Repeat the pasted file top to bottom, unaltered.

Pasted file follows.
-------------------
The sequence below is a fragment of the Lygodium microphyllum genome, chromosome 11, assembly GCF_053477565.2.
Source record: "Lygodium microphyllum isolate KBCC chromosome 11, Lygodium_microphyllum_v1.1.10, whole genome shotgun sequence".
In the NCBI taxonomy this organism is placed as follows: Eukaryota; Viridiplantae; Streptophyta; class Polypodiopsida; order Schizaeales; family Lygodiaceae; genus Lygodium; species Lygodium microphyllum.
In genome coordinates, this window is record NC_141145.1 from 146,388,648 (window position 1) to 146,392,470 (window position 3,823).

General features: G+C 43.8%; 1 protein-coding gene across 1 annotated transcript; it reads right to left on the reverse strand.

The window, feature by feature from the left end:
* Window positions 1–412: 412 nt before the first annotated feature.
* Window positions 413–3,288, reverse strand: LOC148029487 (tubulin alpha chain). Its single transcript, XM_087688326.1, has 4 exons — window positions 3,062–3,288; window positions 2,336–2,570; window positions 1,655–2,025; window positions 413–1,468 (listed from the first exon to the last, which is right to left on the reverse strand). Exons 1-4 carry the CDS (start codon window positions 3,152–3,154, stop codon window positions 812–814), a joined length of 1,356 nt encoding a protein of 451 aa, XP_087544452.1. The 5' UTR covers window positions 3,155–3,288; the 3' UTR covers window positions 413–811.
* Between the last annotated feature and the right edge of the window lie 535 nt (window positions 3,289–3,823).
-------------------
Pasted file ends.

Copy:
The sequence below is a fragment of the Lygodium microphyllum genome, chromosome 11, assembly GCF_053477565.2.
Source record: "Lygodium microphyllum isolate KBCC chromosome 11, Lygodium_microphyllum_v1.1.10, whole genome shotgun sequence".
In the NCBI taxonomy this organism is placed as follows: Eukaryota; Viridiplantae; Streptophyta; class Polypodiopsida; order Schizaeales; family Lygodiaceae; genus Lygodium; species Lygodium microphyllum.
In genome coordinates, this window is record NC_141145.1 from 146,388,648 (window position 1) to 146,392,470 (window position 3,823).

General features: G+C 43.8%; 1 protein-coding gene across 1 annotated transcript; it reads right to left on the reverse strand.

The window, feature by feature from the left end:
* Window positions 1–412: 412 nt before the first annotated feature.
* Window positions 413–3,288, reverse strand: LOC148029487 (tubulin alpha chain). Its single transcript, XM_087688326.1, has 4 exons — window positions 3,062–3,288; window positions 2,336–2,570; window positions 1,655–2,025; window positions 413–1,468 (listed from the first exon to the last, which is right to left on the reverse strand). Exons 1-4 carry the CDS (start codon window positions 3,152–3,154, stop codon window positions 812–814), a joined length of 1,356 nt encoding a protein of 451 aa, XP_087544452.1. The 5' UTR covers window positions 3,155–3,288; the 3' UTR covers window positions 413–811.
* Between the last annotated feature and the right edge of the window lie 535 nt (window positions 3,289–3,823).